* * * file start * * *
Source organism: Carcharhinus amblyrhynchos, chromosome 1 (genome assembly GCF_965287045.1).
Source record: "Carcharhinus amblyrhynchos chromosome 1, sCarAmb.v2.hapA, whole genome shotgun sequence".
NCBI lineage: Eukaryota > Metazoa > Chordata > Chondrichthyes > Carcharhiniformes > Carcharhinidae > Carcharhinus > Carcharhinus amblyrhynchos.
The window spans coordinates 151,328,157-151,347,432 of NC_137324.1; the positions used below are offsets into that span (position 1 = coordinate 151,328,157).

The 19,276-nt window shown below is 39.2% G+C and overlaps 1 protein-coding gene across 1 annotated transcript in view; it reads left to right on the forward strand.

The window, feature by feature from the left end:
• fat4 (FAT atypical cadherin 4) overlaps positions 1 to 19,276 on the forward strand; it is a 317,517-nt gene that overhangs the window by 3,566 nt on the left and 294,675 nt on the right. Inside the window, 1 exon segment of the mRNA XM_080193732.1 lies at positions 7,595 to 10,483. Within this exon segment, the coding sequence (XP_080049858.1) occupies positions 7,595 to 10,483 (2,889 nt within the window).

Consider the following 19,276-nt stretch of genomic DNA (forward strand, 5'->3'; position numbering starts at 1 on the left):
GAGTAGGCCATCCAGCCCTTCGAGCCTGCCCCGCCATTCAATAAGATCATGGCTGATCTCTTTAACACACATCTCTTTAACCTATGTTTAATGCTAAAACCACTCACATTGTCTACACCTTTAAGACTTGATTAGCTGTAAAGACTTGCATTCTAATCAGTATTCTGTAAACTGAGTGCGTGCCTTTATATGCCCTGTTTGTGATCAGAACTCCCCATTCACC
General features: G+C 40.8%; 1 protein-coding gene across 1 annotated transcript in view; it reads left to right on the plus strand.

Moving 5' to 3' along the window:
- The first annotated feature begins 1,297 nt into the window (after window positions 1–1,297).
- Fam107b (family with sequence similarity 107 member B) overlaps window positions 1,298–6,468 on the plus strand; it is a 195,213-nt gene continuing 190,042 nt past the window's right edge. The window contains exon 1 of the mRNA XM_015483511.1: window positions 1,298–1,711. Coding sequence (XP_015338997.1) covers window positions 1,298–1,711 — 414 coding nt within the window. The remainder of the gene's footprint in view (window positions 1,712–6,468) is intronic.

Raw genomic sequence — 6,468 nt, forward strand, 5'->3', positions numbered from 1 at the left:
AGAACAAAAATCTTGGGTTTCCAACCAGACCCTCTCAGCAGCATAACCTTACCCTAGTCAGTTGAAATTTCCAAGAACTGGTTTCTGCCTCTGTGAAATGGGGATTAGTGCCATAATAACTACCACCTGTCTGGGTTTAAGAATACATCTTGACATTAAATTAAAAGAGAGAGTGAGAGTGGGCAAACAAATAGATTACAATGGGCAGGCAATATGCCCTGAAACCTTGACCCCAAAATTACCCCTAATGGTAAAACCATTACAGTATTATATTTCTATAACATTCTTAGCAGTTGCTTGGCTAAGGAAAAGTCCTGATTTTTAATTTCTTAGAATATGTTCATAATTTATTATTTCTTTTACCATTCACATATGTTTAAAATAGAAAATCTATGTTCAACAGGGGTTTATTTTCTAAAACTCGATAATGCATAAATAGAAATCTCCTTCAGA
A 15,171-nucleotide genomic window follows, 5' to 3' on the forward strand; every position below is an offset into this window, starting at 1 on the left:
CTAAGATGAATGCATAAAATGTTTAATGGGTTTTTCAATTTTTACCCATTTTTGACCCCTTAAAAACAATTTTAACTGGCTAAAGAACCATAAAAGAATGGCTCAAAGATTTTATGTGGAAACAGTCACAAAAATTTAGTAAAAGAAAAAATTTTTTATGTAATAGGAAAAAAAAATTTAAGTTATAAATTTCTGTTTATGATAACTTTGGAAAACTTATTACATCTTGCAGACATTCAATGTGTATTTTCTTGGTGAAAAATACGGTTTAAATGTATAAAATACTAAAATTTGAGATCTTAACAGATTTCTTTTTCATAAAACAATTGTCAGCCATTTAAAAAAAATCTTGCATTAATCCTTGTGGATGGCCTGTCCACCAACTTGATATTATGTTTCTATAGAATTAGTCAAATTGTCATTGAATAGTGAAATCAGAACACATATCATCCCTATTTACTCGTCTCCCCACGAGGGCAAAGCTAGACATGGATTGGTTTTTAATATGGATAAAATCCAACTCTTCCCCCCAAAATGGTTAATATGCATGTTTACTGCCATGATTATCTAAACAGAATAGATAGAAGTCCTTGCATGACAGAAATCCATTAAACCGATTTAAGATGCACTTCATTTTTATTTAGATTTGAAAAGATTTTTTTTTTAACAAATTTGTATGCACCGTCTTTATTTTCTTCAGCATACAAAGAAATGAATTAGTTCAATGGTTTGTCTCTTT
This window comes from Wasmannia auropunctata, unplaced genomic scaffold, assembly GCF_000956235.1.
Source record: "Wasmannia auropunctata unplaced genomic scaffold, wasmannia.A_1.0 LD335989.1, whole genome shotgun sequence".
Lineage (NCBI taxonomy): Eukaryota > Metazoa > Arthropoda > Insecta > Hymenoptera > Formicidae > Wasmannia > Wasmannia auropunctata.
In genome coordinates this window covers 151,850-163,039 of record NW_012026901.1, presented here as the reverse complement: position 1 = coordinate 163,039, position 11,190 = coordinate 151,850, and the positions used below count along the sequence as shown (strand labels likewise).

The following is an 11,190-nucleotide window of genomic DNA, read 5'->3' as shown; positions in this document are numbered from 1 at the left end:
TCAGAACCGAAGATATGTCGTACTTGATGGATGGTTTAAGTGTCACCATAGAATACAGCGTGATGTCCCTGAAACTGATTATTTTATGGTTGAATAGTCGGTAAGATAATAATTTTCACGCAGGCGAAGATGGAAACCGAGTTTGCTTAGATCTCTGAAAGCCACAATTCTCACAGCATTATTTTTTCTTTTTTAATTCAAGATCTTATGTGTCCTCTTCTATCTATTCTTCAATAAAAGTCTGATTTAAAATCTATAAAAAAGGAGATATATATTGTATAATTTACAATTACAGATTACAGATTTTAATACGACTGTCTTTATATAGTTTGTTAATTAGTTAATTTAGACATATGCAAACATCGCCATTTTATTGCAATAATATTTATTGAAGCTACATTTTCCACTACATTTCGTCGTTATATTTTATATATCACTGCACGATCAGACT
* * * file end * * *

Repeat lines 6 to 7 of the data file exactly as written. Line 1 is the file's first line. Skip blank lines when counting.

The window, feature by feature from the left end:
• fat4 (FAT atypical cadherin 4) overlaps positions 1 to 19,276 on the forward strand; it is a 317,517-nt gene that overhangs the window by 3,566 nt on the left and 294,675 nt on the right. Inside the window, 1 exon segment of the mRNA XM_080193732.1 lies at positions 7,595 to 10,483. Within this exon segment, the coding sequence (XP_080049858.1) occupies positions 7,595 to 10,483 (2,889 nt within the window).